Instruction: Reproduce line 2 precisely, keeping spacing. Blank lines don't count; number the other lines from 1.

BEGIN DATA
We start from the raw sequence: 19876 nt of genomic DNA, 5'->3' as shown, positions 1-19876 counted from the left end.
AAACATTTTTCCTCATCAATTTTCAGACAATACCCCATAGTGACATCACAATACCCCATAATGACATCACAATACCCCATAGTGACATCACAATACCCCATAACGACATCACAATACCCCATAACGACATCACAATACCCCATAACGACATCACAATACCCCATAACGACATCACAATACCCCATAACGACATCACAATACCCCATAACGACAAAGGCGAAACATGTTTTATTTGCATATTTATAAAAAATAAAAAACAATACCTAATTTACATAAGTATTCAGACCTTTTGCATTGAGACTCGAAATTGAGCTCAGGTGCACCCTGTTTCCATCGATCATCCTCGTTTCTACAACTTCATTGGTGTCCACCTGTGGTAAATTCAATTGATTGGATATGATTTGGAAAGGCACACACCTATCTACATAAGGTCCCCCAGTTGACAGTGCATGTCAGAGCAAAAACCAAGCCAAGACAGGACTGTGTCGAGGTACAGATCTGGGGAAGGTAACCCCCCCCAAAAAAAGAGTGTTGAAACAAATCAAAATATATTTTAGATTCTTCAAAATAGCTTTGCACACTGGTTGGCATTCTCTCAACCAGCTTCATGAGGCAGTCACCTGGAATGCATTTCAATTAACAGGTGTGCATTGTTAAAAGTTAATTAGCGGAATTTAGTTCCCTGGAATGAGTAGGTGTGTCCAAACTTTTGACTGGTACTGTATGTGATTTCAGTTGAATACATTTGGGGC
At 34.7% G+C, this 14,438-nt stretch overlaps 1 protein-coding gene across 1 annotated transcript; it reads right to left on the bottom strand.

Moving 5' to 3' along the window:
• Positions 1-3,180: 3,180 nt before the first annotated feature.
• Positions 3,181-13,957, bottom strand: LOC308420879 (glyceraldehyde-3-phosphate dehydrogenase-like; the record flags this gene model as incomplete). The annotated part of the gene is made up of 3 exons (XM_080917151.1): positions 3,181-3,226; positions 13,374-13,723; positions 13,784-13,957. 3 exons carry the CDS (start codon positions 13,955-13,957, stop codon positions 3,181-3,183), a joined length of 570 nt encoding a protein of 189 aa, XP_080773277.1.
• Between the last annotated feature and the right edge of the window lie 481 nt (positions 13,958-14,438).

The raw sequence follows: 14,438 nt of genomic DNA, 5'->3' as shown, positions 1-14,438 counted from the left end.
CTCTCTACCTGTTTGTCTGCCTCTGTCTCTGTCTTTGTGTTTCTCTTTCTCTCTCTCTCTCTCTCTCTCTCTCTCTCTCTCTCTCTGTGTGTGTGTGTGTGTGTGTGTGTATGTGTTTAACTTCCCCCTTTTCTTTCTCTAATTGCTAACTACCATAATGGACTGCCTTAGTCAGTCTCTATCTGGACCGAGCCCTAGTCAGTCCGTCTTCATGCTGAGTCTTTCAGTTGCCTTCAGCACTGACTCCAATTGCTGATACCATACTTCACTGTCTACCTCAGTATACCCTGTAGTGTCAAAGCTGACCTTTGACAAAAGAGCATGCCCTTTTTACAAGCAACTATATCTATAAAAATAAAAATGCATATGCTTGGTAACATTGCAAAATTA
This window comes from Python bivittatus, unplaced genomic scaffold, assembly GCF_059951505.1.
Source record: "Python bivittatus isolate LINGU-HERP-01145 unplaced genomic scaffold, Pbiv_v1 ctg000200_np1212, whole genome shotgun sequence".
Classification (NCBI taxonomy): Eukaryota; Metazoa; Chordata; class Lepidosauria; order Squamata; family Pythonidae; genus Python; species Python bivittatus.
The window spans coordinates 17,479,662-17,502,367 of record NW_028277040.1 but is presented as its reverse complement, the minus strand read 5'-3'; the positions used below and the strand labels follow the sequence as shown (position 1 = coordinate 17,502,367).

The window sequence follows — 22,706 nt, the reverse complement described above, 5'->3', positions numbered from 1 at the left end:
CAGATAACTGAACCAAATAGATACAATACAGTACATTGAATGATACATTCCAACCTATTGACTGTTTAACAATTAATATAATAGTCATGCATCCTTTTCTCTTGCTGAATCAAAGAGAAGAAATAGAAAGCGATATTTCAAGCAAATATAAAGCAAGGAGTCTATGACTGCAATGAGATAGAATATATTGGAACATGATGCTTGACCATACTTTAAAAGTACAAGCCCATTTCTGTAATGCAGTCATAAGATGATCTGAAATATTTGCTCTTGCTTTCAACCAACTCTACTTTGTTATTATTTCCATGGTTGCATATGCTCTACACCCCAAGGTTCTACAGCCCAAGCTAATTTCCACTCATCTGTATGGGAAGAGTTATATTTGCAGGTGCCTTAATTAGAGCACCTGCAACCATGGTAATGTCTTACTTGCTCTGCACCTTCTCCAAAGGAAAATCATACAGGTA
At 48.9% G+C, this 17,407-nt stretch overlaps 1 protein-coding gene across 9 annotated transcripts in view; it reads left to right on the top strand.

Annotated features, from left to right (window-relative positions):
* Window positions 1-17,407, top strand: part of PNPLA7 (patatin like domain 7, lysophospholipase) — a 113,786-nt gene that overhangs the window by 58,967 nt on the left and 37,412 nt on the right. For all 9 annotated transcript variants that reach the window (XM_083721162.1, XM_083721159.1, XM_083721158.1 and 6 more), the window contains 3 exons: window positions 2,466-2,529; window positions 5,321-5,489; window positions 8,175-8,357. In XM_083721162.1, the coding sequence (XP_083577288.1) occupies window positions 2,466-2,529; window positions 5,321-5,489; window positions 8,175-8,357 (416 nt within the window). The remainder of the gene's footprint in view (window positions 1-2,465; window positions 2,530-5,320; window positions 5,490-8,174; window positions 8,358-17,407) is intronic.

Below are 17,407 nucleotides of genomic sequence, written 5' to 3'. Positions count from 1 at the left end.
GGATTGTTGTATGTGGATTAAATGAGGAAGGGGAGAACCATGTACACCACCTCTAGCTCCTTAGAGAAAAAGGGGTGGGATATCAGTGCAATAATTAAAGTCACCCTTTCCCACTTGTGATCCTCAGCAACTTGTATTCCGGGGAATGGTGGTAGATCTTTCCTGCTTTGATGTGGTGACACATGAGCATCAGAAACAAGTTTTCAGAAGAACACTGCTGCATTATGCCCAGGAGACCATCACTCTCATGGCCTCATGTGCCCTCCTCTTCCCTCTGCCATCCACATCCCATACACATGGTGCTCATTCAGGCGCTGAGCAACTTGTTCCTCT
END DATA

AAACATTTTTCCTCATCAATTTTCAGACAATACCCCATAGTGACATCACAATACCCCATAATGACATCACAATACCCCATAGTGACATCACAATACCCCATAACGACATCACAATACCCCATAACGACATCACAATACCCCATAACGACATCACAATACCCCATAACGACATCACAATACCCCATAACGACATCACAATACCCCATAACGACAAAGGCGAAACATGTTTTATTTGCATATTTATAAAAAATAAAAAACAATACCTAATTTACATAAGTATTCAGACCTTTTGCATTGAGACTCGAAATTGAGCTCAGGTGCACCCTGTTTCCATCGATCATCCTCGTTTCTACAACTTCATTGGTGTCCACCTGTGGTAAATTCAATTGATTGGATATGATTTGGAAAGGCACACACCTATCTACATAAGGTCCCCCAGTTGACAGTGCATGTCAGAGCAAAAACCAAGCCAAGACAGGACTGTGTCGAGGTACAGATCTGGGGAAGGTAACCCCCCCCAAAAAAAGAGTGTTGAAACAAATCAAAATATATTTTAGATTCTTCAAAATAGCTTTGCACACTGGTTGGCATTCTCTCAACCAGCTTCATGAGGCAGTCACCTGGAATGCATTTCAATTAACAGGTGTGCATTGTTAAAAGTTAATTAGCGGAATTTAGTTCCCTGGAATGAGTAGGTGTGTCCAAACTTTTGACTGGTACTGTATGTGATTTCAGTTGAATACATTTGGGGC